1L students learn key legal skills in Civil Discourse and Difficult Decisions exercise
A new federal courts program is teaching law students how to maintain professionalism during heated discussions with differing perspectives.
Recently, as part of Duke Law’s professional development program, our 1L students engaged in an immersive, innovative courtroom exercise based on the Civil Discourse and Difficult Decisions (CD3) program, a national federal courts initiative created by U.S. District Court Judge Robin L. Rosenberg ’89 with U.S. District Court Judge Beth Bloom.
This was the first time the CD3 program has been offered to law students, reflecting “a strong statement from Duke Law that it values civility and that professionalism is a core component of the legal profession,” said Judge Rosenberg. Along with U.S. District Judge James C. Dever III ’87, Judge Rosenberg worked with Duke Law faculty, alumni, local attorneys affiliated with the Federal Bar Association, and our Office of Academic Affairs to facilitate the nearly three-hour classroom exercise.
“The ground rules for civil discourse, at the core of the CD3 program, provided a productive framework for the students to interact with each other on the issues raised in the Supreme Court cases featured in the program,” Judge Rosenberg said. “The students were engaged in all facets of the program. They shared their own challenges in navigating difficult conversations with people who hold different views on important topics.”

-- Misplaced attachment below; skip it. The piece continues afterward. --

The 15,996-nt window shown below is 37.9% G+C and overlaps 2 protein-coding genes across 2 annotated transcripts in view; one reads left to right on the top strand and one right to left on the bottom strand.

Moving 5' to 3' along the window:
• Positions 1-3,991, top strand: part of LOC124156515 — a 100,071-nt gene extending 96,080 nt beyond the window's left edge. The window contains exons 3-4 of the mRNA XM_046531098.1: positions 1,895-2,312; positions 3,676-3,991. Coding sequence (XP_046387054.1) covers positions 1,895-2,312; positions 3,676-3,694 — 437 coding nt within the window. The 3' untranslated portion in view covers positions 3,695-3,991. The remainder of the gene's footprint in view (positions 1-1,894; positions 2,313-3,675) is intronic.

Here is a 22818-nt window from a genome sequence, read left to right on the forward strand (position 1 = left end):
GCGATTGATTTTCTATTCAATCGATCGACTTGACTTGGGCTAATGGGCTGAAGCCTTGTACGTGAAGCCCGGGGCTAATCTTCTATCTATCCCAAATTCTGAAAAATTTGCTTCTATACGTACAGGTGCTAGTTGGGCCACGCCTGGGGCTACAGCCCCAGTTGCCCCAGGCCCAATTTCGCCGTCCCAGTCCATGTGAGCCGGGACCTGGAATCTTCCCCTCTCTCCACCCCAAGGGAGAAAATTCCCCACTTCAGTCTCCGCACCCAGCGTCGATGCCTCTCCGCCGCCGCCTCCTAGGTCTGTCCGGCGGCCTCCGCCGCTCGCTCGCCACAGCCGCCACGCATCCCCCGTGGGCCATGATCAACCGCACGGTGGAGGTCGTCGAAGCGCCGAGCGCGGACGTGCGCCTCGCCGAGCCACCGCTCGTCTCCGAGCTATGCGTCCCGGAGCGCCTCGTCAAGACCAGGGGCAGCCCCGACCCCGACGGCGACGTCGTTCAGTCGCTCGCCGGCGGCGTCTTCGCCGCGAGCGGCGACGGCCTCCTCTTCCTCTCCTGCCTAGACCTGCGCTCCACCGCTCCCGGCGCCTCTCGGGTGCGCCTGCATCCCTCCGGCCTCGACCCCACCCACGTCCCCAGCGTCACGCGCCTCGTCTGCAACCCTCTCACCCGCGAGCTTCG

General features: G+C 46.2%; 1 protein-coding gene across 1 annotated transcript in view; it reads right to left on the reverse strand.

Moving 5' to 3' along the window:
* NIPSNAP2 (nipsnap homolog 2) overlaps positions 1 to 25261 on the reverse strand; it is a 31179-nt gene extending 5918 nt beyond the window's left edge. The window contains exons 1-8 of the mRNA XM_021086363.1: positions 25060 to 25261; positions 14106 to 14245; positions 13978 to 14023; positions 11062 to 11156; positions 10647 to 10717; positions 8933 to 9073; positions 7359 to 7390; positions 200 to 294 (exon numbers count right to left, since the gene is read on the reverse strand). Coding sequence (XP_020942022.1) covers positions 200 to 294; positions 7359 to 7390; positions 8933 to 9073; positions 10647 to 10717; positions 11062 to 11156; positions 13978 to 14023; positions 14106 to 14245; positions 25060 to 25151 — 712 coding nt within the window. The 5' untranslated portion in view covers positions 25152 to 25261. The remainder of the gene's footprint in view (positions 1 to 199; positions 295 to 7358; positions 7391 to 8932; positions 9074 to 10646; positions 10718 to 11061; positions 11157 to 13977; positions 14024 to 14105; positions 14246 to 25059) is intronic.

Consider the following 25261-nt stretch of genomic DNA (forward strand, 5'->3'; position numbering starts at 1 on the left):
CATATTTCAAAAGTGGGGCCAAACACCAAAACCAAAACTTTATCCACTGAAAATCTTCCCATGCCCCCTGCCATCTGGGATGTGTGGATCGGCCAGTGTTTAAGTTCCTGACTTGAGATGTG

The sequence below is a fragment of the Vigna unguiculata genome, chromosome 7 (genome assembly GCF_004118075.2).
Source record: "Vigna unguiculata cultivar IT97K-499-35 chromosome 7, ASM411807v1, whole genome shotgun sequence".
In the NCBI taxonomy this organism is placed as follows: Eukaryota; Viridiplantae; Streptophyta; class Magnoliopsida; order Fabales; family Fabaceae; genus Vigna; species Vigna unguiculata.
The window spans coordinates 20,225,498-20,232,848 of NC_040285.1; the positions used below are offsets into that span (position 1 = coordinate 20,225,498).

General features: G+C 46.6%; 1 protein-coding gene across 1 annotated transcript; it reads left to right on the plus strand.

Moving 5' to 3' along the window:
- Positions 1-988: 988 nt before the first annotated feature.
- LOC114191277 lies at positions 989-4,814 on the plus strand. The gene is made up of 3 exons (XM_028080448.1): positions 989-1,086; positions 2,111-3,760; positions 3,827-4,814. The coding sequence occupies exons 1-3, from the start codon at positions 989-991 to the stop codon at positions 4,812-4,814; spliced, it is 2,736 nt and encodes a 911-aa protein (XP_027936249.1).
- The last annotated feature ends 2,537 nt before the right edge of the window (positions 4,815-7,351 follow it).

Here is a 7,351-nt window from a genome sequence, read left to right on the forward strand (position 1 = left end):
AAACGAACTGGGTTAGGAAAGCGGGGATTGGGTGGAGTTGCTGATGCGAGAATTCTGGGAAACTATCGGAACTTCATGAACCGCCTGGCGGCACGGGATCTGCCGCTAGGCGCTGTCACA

Assistant Dean for Academic Initiatives Amanda Lacoff said, “This was a fantastic way to bring together our alumni, local attorneys, faculty, and 1Ls to emphasize and demonstrate the importance of practicing civil discourse as a professional skill, critical to their future careers as lawyers.”
The first-year students took on traditional courtroom roles – attorneys, judges, and jurors. While working through different aspects of the case, students were challenged with handling heated discussions, expressing differences of opinion, and maintaining professionalism both in and out of the courtroom.
“My short time out of law school has shown me that lawyers often operate in the gray, dealing with issues where it is easy for reasonable people to disagree and even feel strongly about their stances,” said Tranae Felicien ’22, who is currently clerking for Judge Rosenberg and assisted with organizing the program. “It’s great to have a program that highlights this as part of professional development at Duke!”
Read more about CD3 in a 2022 article in Judicature magazine,“Critical Life Skills Through Courtroom Experiences.”